Then there was a gay couple who relocated from San Francisco because one husband’s job moved to Tennessee. With this move, they faced their marriage being invalidated and stood to lose all of the legal rights and protections that came with a legally recognized marriage.
The final couple was a lesbian couple who were professors in Knoxville. They had been legally married elsewhere and were now expecting a baby. With the risk of legal harm being posed to an unborn child, the implications of this unconstitutional law were even broader. The biological mother’s name could be listed on the birth certificate, however, her wife’s name couldn’t be listed. All three couples and the unborn baby faced significant and irreparable harm because of how the law was written.
A Small Win
Rubenfeld and the team of attorneys brought all of their cases to the Federal District Court in Nashville. They won all of the cases. However, with decisions that were contrary to Tennessee law, the state immediately asked the judge to stay the orders while they appealed the decision to the Sixth Circuit Court of Appeals in Ohio. The judge declined. This was great for the plaintiffs, especially those who were expecting the baby! They had the child before the appeal could be heard and they were able to get both mothers’ names listed on the birth certificate. Unfortunately, that didn’t mean any other LGBT+ couples expecting children could do the same.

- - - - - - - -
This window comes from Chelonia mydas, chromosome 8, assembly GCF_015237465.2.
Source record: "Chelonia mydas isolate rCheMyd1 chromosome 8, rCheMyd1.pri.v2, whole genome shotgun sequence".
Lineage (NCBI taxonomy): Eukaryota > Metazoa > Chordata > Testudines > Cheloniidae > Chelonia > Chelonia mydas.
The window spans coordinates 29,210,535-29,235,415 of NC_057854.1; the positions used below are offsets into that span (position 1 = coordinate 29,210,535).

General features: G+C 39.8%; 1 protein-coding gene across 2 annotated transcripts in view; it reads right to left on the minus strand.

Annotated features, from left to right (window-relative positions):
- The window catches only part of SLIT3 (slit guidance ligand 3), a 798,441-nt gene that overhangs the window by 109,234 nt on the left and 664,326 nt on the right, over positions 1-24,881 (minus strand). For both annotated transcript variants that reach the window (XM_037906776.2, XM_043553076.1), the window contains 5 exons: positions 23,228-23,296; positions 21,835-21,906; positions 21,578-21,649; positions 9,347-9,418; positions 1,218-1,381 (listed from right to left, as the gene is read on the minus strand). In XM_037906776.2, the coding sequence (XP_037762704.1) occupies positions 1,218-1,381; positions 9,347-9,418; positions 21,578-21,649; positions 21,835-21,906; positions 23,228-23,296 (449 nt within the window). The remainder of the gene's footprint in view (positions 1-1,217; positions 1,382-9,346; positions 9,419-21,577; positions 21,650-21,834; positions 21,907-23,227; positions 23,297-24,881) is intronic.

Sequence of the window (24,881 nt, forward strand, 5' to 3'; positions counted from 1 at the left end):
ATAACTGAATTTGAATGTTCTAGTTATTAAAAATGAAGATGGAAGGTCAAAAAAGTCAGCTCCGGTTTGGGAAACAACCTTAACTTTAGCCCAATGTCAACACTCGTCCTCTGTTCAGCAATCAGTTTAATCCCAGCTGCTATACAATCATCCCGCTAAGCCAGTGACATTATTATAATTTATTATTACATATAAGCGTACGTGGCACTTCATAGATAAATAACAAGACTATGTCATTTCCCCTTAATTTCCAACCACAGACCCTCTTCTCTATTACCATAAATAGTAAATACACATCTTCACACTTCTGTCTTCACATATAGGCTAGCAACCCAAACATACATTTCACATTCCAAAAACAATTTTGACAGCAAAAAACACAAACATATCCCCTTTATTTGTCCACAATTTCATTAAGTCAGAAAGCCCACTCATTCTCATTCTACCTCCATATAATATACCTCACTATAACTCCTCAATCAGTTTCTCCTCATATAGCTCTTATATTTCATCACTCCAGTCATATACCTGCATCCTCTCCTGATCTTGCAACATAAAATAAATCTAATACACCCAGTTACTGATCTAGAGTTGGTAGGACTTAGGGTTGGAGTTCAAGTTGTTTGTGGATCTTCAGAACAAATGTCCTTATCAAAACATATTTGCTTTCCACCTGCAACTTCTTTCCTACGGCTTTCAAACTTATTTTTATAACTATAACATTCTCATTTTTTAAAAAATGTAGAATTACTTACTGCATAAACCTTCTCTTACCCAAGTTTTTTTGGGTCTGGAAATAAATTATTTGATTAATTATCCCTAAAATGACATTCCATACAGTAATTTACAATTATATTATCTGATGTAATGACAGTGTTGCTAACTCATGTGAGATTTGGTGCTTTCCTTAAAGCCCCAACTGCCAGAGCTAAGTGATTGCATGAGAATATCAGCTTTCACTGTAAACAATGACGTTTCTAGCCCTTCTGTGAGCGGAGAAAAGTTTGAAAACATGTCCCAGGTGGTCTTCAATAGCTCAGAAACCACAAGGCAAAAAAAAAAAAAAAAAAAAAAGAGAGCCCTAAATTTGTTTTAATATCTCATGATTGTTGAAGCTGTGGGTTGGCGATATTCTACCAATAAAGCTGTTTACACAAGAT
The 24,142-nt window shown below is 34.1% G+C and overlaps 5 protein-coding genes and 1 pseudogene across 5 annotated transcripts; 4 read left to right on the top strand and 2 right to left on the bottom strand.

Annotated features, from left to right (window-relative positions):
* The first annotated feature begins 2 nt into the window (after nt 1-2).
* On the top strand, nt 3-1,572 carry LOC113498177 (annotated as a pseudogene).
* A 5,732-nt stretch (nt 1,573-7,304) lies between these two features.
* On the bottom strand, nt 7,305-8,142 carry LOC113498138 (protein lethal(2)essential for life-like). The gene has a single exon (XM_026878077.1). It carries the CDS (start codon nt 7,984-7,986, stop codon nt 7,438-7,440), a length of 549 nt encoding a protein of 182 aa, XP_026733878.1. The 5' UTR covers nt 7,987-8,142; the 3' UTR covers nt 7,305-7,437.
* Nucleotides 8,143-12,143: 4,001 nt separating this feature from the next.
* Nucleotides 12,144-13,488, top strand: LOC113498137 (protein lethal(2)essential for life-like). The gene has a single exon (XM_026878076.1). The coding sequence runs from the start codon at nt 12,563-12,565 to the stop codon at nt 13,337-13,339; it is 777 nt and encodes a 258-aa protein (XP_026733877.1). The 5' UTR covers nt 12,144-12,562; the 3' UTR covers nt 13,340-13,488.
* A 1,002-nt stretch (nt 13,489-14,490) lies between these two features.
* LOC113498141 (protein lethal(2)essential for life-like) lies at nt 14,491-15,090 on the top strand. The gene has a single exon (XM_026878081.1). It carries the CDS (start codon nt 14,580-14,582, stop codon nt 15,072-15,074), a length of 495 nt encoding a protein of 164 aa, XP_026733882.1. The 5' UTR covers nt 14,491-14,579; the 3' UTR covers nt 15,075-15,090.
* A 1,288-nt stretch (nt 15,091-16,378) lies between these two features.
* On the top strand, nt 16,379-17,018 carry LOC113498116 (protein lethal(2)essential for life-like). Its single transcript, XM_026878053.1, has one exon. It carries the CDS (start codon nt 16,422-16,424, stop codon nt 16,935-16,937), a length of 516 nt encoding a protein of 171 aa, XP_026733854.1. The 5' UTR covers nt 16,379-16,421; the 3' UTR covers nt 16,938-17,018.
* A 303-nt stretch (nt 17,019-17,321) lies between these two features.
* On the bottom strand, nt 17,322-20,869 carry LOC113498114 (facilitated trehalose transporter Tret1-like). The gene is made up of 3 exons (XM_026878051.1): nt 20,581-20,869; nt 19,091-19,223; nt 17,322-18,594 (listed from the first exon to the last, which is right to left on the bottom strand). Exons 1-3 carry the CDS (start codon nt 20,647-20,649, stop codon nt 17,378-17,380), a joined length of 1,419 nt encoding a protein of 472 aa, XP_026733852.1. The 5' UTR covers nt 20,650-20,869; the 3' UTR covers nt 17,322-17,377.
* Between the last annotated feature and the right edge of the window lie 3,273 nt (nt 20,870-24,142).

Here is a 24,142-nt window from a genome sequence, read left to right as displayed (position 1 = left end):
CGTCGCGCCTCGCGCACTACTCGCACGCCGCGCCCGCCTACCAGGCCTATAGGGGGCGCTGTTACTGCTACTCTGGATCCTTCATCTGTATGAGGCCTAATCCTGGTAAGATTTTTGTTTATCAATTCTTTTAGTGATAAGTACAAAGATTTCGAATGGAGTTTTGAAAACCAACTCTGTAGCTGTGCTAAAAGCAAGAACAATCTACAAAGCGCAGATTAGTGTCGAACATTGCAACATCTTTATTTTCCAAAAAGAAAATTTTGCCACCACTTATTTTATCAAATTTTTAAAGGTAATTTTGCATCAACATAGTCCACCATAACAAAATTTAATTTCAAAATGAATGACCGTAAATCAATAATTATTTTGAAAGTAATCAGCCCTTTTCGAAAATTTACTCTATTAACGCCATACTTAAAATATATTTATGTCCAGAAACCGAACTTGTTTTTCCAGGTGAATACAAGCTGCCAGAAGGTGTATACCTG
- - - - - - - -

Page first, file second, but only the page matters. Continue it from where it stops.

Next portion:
At the appeal, the judges heard similar cases from the other states in the Sixth Circuit—Kentucky, Ohio, and Michigan. The three-judge panel ruled unfavorably, not only to the plaintiffs but also all of the other cases regarding LGBT+ issues from the other states, too. While this was a temporary blow, this ruling was the precise catalyst that was necessary to take the cases before the United States Supreme Court.
Taking it to the Supreme Court
This loss at the Sixth Circuit Court of Appeals was significant, not only to the plaintiffs but the rest of the country. Until the Sixth Circuit Court of Appeals made their decision, all of the other U.S. Circuit Courts of Appeals had ruled in favor of marriage equality. While this is great in those circuits’ jurisdictions, it did nothing for the rest of the country that didn’t have an appeals court decision standing in their corner. Once the Sixth Circuit made their decision and created a conflict in lower court decisions, the Supreme Court could weigh in on the law. The Supreme Court requires a discrepancy in U.S. Circuit Courts of Appeals’ decisions before they will even consider looking at a case. The crux of the Sixth Circuit decision was that people in other circuits with a favorable decision would be treated differently under federal law than people in the Sixth Circuit.